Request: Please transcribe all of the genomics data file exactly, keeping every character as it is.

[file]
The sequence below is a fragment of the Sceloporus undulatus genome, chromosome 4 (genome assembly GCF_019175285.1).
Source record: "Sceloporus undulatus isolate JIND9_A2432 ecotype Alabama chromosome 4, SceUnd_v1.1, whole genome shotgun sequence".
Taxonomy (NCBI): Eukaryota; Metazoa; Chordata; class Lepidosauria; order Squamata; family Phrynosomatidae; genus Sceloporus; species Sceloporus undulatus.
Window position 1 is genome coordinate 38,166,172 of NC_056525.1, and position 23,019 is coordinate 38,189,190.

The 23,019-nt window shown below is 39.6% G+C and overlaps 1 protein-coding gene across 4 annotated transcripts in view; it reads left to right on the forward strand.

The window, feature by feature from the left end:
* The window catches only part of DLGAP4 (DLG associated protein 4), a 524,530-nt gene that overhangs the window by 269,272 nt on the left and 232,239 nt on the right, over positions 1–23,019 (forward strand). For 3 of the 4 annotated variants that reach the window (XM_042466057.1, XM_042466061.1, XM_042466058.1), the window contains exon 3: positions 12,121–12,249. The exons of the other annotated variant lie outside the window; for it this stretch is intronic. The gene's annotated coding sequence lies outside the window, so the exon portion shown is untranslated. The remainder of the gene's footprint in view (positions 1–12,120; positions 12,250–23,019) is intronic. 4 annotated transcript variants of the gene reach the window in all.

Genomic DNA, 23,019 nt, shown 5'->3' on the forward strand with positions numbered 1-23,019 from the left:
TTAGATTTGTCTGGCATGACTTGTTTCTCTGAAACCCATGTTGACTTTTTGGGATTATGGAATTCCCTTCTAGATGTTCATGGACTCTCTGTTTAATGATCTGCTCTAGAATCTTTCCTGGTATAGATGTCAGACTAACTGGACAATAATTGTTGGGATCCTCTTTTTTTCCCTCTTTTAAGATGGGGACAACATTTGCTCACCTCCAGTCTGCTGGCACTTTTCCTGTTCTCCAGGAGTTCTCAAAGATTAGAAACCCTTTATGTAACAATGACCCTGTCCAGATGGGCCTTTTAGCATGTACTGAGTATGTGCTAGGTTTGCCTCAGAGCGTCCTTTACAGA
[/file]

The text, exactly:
The sequence below is a fragment of the Sceloporus undulatus genome, chromosome 4 (genome assembly GCF_019175285.1).
Source record: "Sceloporus undulatus isolate JIND9_A2432 ecotype Alabama chromosome 4, SceUnd_v1.1, whole genome shotgun sequence".
Taxonomy (NCBI): Eukaryota; Metazoa; Chordata; class Lepidosauria; order Squamata; family Phrynosomatidae; genus Sceloporus; species Sceloporus undulatus.
Window position 1 is genome coordinate 38,166,172 of NC_056525.1, and position 23,019 is coordinate 38,189,190.

The 23,019-nt window shown below is 39.6% G+C and overlaps 1 protein-coding gene across 4 annotated transcripts in view; it reads left to right on the forward strand.

The window, feature by feature from the left end:
* The window catches only part of DLGAP4 (DLG associated protein 4), a 524,530-nt gene that overhangs the window by 269,272 nt on the left and 232,239 nt on the right, over positions 1–23,019 (forward strand). For 3 of the 4 annotated variants that reach the window (XM_042466057.1, XM_042466061.1, XM_042466058.1), the window contains exon 3: positions 12,121–12,249. The exons of the other annotated variant lie outside the window; for it this stretch is intronic. The gene's annotated coding sequence lies outside the window, so the exon portion shown is untranslated. The remainder of the gene's footprint in view (positions 1–12,120; positions 12,250–23,019) is intronic. 4 annotated transcript variants of the gene reach the window in all.

Genomic DNA, 23,019 nt, shown 5'->3' on the forward strand with positions numbered 1-23,019 from the left:
TTAGATTTGTCTGGCATGACTTGTTTCTCTGAAACCCATGTTGACTTTTTGGGATTATGGAATTCCCTTCTAGATGTTCATGGACTCTCTGTTTAATGATCTGCTCTAGAATCTTTCCTGGTATAGATGTCAGACTAACTGGACAATAATTGTTGGGATCCTCTTTTTTTCCCTCTTTTAAGATGGGGACAACATTTGCTCACCTCCAGTCTGCTGGCACTTTTCCTGTTCTCCAGGAGTTCTCAAAGATTAGAAACCCTTTATGTAACAATGACCCTGTCCAGATGGGCCTTTTAGCATGTACTGAGTATGTGCTAGGTTTGCCTCAGAGCGTCCTTTACAGA